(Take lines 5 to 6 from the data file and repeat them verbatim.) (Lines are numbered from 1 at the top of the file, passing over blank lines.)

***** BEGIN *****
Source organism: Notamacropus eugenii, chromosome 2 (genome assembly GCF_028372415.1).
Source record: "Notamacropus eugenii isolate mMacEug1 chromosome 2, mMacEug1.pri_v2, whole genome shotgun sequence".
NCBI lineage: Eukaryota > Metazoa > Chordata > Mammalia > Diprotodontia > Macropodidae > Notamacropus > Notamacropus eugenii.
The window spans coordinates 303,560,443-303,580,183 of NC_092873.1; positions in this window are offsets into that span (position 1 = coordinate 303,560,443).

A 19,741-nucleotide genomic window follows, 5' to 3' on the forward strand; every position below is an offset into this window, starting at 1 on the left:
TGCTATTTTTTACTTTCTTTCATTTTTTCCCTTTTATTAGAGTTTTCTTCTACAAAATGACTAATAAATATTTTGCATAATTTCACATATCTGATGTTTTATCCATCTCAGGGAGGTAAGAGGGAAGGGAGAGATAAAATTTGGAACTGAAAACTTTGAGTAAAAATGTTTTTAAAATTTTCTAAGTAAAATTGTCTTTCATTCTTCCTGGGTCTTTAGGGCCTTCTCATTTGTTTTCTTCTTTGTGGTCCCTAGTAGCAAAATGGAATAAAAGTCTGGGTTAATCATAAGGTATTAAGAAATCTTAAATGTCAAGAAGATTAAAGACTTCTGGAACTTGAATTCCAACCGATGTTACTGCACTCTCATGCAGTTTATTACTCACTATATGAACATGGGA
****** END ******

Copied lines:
A 19,741-nucleotide genomic window follows, 5' to 3' on the forward strand; every position below is an offset into this window, starting at 1 on the left:
TGCTATTTTTTACTTTCTTTCATTTTTTCCCTTTTATTAGAGTTTTCTTCTACAAAATGACTAATAAATATTTTGCATAATTTCACATATCTGATGTTTTATCCATCTCAGGGAGGTAAGAGGGAAGGGAGAGATAAAATTTGGAACTGAAAACTTTGAGTAAAAATGTTTTTAAAATTTTCTAAGTAAAATTGTCTTTCATTCTTCCTGGGTCTTTAGGGCCTTCTCATTTGTTTTCTTCTTTGTGGTCCCTAGTAGCAAAATGGAATAAAAGTCTGGGTTAATCATAAGGTATTAAGAAATCTTAAATGTCAAGAAGATTAAAGACTTCTGGAACTTGAATTCCAACCGATGTTACTGCACTCTCATGCAGTTTATTACTCACTATATGAACATGGGA